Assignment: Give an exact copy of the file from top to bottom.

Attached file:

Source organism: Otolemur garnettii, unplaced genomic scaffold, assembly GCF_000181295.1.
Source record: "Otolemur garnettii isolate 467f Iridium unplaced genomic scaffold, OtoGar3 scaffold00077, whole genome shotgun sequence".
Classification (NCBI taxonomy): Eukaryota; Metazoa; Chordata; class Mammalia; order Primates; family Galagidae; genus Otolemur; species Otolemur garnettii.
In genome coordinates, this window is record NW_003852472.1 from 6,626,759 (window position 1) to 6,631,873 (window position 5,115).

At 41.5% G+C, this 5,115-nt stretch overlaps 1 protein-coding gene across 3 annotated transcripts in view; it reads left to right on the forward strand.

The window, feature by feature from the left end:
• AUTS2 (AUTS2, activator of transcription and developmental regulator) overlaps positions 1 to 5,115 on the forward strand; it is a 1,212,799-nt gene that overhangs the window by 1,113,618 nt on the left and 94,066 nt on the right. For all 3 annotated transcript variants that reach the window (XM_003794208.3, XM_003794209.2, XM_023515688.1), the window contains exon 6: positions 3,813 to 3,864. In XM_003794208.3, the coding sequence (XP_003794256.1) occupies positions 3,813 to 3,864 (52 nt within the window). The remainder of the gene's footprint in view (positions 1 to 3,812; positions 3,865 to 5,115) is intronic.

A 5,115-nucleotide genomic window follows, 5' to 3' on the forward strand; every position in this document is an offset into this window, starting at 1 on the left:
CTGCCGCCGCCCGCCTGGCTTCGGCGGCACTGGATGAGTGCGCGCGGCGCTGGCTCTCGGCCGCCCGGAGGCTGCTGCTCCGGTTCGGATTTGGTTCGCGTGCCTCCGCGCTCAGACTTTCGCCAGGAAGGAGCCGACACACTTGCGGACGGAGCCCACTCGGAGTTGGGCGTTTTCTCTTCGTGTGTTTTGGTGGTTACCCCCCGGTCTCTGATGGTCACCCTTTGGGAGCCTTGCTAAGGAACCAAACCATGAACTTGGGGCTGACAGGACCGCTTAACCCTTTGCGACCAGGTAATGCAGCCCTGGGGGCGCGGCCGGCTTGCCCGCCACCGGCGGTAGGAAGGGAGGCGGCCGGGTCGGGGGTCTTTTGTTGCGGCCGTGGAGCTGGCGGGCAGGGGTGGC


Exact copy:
Source organism: Otolemur garnettii, unplaced genomic scaffold, assembly GCF_000181295.1.
Source record: "Otolemur garnettii isolate 467f Iridium unplaced genomic scaffold, OtoGar3 scaffold00077, whole genome shotgun sequence".
Classification (NCBI taxonomy): Eukaryota; Metazoa; Chordata; class Mammalia; order Primates; family Galagidae; genus Otolemur; species Otolemur garnettii.
In genome coordinates, this window is record NW_003852472.1 from 6,626,759 (window position 1) to 6,631,873 (window position 5,115).

At 41.5% G+C, this 5,115-nt stretch overlaps 1 protein-coding gene across 3 annotated transcripts in view; it reads left to right on the forward strand.

The window, feature by feature from the left end:
• AUTS2 (AUTS2, activator of transcription and developmental regulator) overlaps positions 1 to 5,115 on the forward strand; it is a 1,212,799-nt gene that overhangs the window by 1,113,618 nt on the left and 94,066 nt on the right. For all 3 annotated transcript variants that reach the window (XM_003794208.3, XM_003794209.2, XM_023515688.1), the window contains exon 6: positions 3,813 to 3,864. In XM_003794208.3, the coding sequence (XP_003794256.1) occupies positions 3,813 to 3,864 (52 nt within the window). The remainder of the gene's footprint in view (positions 1 to 3,812; positions 3,865 to 5,115) is intronic.

A 5,115-nucleotide genomic window follows, 5' to 3' on the forward strand; every position in this document is an offset into this window, starting at 1 on the left:
CTGCCGCCGCCCGCCTGGCTTCGGCGGCACTGGATGAGTGCGCGCGGCGCTGGCTCTCGGCCGCCCGGAGGCTGCTGCTCCGGTTCGGATTTGGTTCGCGTGCCTCCGCGCTCAGACTTTCGCCAGGAAGGAGCCGACACACTTGCGGACGGAGCCCACTCGGAGTTGGGCGTTTTCTCTTCGTGTGTTTTGGTGGTTACCCCCCGGTCTCTGATGGTCACCCTTTGGGAGCCTTGCTAAGGAACCAAACCATGAACTTGGGGCTGACAGGACCGCTTAACCCTTTGCGACCAGGTAATGCAGCCCTGGGGGCGCGGCCGGCTTGCCCGCCACCGGCGGTAGGAAGGGAGGCGGCCGGGTCGGGGGTCTTTTGTTGCGGCCGTGGAGCTGGCGGGCAGGGGTGGC